How to Layout a Flyer


Nothing wastes your money more than flyers that fail to attract attention. The flyer is one of the least expensive marketing tools, and one of the easiest to produce. The layout should flow smoothly, guiding the reader from headline to copy. Pictures work with headlines in creating a unified sales concept more powerfully than either pictures or words alone. First, develop a concept--a headline plus a visual--then write your body copy, stressing the key points of your product in a clear and concise manner.

Things You'll Need

  • Page layout program
  • Pictures or graphics (optional)
  • Write an enticing headline that promises the reader a benefit or reward for reading the rest of the flyer. Make the headline clear and precise, getting to the point simply and quickly. Be as specific as possible. “Lose 20 Pounds in Four Weeks” is a better headline than “Lose Weight Fast.”

  • Choose photos or graphics that support the headline and form a total selling concept. Use visuals that complement the theme of the headline and draw the reader’s attention.

  • Sketch a rough layout including the headline, graphical elements and the body copy area using a grid system to help determine the best positions. Sketch several preliminary layouts until your eye moves easily throughout the page.

  • Write the copy for your flyer. Provide new and valuable information readers will find useful. Write in a friendly, conversational style addressing the reader as “you.” Keep your sentences short and straightforward, organizing your selling points in order of relative importance. Use bullets, breakers and numbers to divide copy into shorter sections.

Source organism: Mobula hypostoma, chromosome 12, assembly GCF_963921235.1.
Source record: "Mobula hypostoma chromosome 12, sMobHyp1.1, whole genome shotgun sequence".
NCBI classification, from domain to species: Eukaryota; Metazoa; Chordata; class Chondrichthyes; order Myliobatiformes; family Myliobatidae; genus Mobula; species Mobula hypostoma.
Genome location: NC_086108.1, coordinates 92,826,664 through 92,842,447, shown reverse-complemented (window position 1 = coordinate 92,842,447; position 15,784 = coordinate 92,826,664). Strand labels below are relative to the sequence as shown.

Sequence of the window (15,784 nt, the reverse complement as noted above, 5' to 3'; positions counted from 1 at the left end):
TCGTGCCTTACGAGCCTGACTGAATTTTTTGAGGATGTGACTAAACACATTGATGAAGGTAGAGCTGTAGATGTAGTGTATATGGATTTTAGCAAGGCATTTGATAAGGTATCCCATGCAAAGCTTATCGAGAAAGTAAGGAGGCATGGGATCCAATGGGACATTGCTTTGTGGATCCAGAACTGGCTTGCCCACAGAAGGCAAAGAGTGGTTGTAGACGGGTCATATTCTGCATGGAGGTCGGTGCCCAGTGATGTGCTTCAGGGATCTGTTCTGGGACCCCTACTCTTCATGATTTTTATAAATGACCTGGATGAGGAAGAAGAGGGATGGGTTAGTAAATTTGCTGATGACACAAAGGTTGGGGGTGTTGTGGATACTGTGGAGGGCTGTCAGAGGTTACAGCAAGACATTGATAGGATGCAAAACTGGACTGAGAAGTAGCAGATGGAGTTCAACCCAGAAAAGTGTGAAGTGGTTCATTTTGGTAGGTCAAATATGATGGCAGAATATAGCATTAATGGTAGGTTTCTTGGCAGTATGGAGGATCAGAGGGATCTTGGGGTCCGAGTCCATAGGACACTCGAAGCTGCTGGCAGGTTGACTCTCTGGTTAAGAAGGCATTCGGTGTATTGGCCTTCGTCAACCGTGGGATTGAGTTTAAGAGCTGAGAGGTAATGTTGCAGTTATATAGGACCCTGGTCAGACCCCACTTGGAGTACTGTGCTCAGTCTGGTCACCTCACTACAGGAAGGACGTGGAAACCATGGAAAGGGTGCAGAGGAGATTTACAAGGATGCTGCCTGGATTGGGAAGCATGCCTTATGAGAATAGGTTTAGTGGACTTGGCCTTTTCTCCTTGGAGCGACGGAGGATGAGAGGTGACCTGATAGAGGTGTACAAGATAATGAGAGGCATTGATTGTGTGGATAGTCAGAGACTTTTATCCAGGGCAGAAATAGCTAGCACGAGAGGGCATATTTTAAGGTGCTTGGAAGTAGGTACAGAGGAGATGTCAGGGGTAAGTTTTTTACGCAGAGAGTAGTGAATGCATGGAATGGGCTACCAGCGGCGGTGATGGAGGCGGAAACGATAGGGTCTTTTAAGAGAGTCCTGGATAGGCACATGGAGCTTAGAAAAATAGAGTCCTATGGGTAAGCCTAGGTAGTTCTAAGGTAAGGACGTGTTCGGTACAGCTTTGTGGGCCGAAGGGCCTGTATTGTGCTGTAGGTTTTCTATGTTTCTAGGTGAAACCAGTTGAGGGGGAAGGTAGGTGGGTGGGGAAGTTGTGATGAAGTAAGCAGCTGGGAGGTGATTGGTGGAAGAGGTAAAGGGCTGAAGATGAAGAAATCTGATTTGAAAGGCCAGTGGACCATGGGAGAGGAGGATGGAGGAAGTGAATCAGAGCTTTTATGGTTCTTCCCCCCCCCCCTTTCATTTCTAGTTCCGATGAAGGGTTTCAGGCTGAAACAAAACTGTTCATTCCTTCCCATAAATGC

• Place the headline, copy and graphic elements on the page according to your sketched grid layout, or use the standard flyer grid layout of a top block for the headline, a two-column block for graphics and body copy, and a bottom block for the address information.

  • Proofread all copy, especially your address and phone number. Remove redundant words, wordy phrases, the passive voice, run-on sentences, unnecessary adjectives and other poor stylistic habits before printing.

Tips & Warnings

  • The grid system allows you to organize content on a page, using a combination of guides, margins, columns and rows.
  • The most important part of a flyer is the headline, with the lead paragraph the second most important.
  • Start selling from the first line of copy.
  • Use the most pertinent facts and describe them in a clear, concise and straightforward manner.
  • The average sentence should fall between 6 and 16 words in length. Break large sentences into two or more separate sentences when possible; and vary your sentence length to make your writing flow and avoid dull copy.
  • Use mechanical techniques, such as yellow highlighting or underlining, to emphasize words or phrases in copy; however, use this technique sparingly.
  • Simple words communicate more effectively than large words. Big words annoy and distract the reader.
  • Avoid blind headlines that do not mean anything unless you read the rest of the copy underneath.
  • Avoid gimmicks, wordplay, puns, and other copywriter’s tricks. They may make your advertising amusing, but they do not sell products.
  • Avoid negative words. Instead of “Contains No Sugar”, write, “100% Sugar-Free.”
  • Avoid long sentences. They are more difficult to read than short sentences.
  • Avoid technical jargon unless 95 percent of your readers will understand.
  • Avoid pompous words and fancy phrases.

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  • “The Copywriters Handbook”; Robert W. Bly; 2006
  • Photo Credit advertising image by Boguslaw Mazur from
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